The University of Saskatchewan is renovating five buildings using the $85-million bond received from the provincial government last year. The university is also planning to construct a $300-million interdisciplinary facility for students in engineering and other applied sciences.
The new building will be taking the space of the Rutherford Rink, which College of Engineering dean Suzanne Kresta hopes will be demolished this spring. According to Kresta, it has been 17 years since the last renovations were made to the Engineering Building.
Anthony Vanelli, provost and vice-president academic at the U of S, says the construction of the new building will not happen until 2021. Depending on funding, the university needs a minimum of two years to make sure they have done their due diligence in planning the facility.
Vanelli says that the establishment will have study spaces and lecture rooms where future interdisciplinary work between different programs will be incorporated into new programs.
“That facility will have … learning and teaching spaces … to work cooperatively on [an] interdisciplinary program between engineering, applied science, agricultural sciences, business, even [the] veterinary college and health sciences,” Vanelli said. “That will be an opportunity to work together on shared initiatives in there.”
Kresta says that they need study spaces that will help engineering students work efficiently rather than spending time looking for space in the college or walking to the other side of campus.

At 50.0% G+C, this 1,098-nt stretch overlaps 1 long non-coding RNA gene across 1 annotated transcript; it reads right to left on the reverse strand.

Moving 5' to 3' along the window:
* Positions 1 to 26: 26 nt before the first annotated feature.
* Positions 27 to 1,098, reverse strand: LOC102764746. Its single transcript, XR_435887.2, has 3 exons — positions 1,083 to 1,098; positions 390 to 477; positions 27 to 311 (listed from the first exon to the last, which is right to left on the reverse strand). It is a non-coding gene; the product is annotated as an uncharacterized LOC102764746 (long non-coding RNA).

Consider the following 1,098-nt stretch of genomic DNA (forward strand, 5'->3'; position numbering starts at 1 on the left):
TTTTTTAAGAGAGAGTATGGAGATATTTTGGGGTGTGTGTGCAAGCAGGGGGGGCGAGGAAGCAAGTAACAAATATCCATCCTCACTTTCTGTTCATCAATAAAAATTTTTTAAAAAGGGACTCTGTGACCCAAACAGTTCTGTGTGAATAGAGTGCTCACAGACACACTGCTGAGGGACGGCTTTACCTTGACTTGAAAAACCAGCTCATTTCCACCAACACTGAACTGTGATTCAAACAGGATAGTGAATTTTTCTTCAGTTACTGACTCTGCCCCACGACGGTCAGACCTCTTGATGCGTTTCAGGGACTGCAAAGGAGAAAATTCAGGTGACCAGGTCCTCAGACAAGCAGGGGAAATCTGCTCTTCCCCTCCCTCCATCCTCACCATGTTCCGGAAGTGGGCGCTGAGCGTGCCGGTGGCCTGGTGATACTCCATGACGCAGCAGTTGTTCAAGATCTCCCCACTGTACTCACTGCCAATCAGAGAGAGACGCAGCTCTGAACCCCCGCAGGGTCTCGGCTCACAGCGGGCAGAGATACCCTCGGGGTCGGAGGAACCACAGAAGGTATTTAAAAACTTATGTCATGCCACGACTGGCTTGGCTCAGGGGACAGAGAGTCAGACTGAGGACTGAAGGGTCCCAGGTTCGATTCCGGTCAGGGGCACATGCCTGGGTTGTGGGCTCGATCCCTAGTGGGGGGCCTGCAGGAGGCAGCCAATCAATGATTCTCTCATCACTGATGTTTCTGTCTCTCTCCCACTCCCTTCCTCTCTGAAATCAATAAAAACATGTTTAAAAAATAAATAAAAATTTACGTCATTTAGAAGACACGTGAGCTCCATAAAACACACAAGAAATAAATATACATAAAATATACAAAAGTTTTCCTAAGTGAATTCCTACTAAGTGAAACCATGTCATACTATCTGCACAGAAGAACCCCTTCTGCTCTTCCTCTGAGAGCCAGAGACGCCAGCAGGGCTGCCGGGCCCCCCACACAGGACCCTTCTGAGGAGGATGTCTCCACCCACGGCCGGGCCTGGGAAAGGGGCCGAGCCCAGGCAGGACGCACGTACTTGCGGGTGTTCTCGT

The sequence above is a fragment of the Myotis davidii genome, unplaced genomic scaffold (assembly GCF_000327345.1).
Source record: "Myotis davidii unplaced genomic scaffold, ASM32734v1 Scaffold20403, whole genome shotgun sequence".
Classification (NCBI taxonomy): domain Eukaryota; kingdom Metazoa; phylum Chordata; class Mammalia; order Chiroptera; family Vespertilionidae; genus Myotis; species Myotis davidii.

“Our students spend a lot of time walking over to arts and science and back again. We will have facilities in the new building for small group work, design teams, graduate student meetings [and] co-op interviews — all those things that happen in small groups,” Kresta said.
The College of Agriculture and Bioresources and the Western College of Veterinary Medicine are onboard with the project. Although, according to Kresta, these colleges will not be the only ones using it as she is in conversations with other colleges.
Kresta says that they are looking at designing a facility certified by Leadership in Energy and Environmental Design and that it will have solar panels installed on its roof. With a LEED-certified design, the cost to run the new building will be the approximately the same as the cost to run the Rutherford Rink.
“The current design of the building has more solar panels on the roof than currently exist in the entire city of Saskatoon. We anticipate that the cost of running the new building, which is related to the environmental footprint, … will be the same as for the current space even though it will have significantly more room,” Kresta said.
Kresta says that the building is an investment that will contribute to Saskatchewan for years to come. It is the solution that best fits the province’s and the university’s needs.
“We want to build the building that … the province needs for the next 40 years. We don’t want to build something that’s already too small by the time it’s built,” Kresta said. “We have gone through several business models. This is the one that makes the most sense for the province, for the university and [for] the college itself.”
J.C. Balicant Narag / Outreach Editor
Photo: Riley Deacon / Photo Editor